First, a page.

This is a pretty interesting thread: rock climbers (who most non-climbers see as fooliish risk takers) talking about what risks are appropriate for children. I think a lot of the public would be surprised at some of the views expressed. I have a couple of thoughts.
I agree that many kids today are more dependent on (or controlled by) their parents and other adults than when I was growing up in the 50s and 60s. I do not think that is a good thing. Learning to make good, independent judgemnts requires some independence.
As I consider the risks to which kids can be exposed (traffic accidents, drugs, biking or skate boarding without a helmet, climbing trees, swimming in ponds, crossing busy streets, etc.) I think climbing a 5.6 in the gunks (even High E) between two competent, concerned adults on a nice fall day is pretty low risk. Of course I don't know that there were 2 competent concerned adult on Team High E, or that the child was the middle climber. But, as neither I nor either of my kids was involved, that is really none of my business.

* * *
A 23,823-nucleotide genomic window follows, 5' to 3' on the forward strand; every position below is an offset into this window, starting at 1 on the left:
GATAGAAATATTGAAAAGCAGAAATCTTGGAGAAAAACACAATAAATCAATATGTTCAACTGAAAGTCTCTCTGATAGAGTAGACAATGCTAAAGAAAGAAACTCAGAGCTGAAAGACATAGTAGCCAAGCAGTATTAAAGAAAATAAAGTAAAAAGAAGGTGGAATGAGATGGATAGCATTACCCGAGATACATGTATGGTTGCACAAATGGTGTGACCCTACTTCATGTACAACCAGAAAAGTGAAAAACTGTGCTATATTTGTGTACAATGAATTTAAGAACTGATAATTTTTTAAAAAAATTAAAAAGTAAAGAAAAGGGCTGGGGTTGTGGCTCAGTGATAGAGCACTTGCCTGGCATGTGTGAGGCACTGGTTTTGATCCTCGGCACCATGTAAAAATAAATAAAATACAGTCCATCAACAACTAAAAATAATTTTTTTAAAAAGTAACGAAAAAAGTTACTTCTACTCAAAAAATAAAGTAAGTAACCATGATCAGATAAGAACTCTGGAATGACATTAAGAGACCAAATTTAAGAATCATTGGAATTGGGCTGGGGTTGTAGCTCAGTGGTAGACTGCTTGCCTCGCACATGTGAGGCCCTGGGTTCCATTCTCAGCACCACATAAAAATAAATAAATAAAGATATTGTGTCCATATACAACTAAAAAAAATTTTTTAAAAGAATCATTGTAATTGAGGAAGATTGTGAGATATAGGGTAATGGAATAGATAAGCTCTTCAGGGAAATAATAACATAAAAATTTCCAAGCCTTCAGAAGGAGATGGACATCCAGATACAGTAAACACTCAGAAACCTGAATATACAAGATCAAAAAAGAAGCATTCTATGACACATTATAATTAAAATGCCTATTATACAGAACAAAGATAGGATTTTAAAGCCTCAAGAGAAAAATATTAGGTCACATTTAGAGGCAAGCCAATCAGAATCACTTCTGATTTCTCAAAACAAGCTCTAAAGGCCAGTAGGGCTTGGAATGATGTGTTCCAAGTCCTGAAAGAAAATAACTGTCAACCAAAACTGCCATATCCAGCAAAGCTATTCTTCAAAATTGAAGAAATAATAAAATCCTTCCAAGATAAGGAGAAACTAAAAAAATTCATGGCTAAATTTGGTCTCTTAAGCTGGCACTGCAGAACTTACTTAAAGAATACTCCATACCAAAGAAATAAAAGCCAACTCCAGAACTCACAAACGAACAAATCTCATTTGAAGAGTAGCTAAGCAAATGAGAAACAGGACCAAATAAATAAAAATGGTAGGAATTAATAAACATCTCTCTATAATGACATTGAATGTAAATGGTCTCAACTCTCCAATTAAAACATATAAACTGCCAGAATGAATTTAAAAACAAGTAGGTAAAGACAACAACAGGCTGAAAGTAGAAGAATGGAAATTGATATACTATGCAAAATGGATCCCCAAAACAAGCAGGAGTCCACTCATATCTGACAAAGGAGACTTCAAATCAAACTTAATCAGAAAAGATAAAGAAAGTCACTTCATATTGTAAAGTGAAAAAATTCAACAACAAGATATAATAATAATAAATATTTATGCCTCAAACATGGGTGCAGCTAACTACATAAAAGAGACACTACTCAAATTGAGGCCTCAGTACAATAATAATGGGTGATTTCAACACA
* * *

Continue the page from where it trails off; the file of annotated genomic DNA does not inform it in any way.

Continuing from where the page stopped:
When considering something like this for my kids, I always thought the psycological issues were very important. No one should be up on the rock (or in a race car, or in any other risky activity) unless he or she really, really wants to be there. I would not have wanted either of my daughters to climb unless the motivation was hers and the situation such that psycological supporot was readily avalailable. I see no reason to push a child of mine into a sporting situation where she or he might be terrified.
Finally, one of the things I liked about climbing at the Gunks in the 60s and 70s, and am glad is still the case today, is that no one tried to regulate what or how I climbed or whether I was suitably skilled or mature to climb. [Thanks to the Vulgarians for beating off the Appies.] The rocks are just there and I have the freedom to climb them (albeit now for a modest fee). I hope we all keep this freedom in mind and don't get too judgmental about the ascent of High E that started this thread.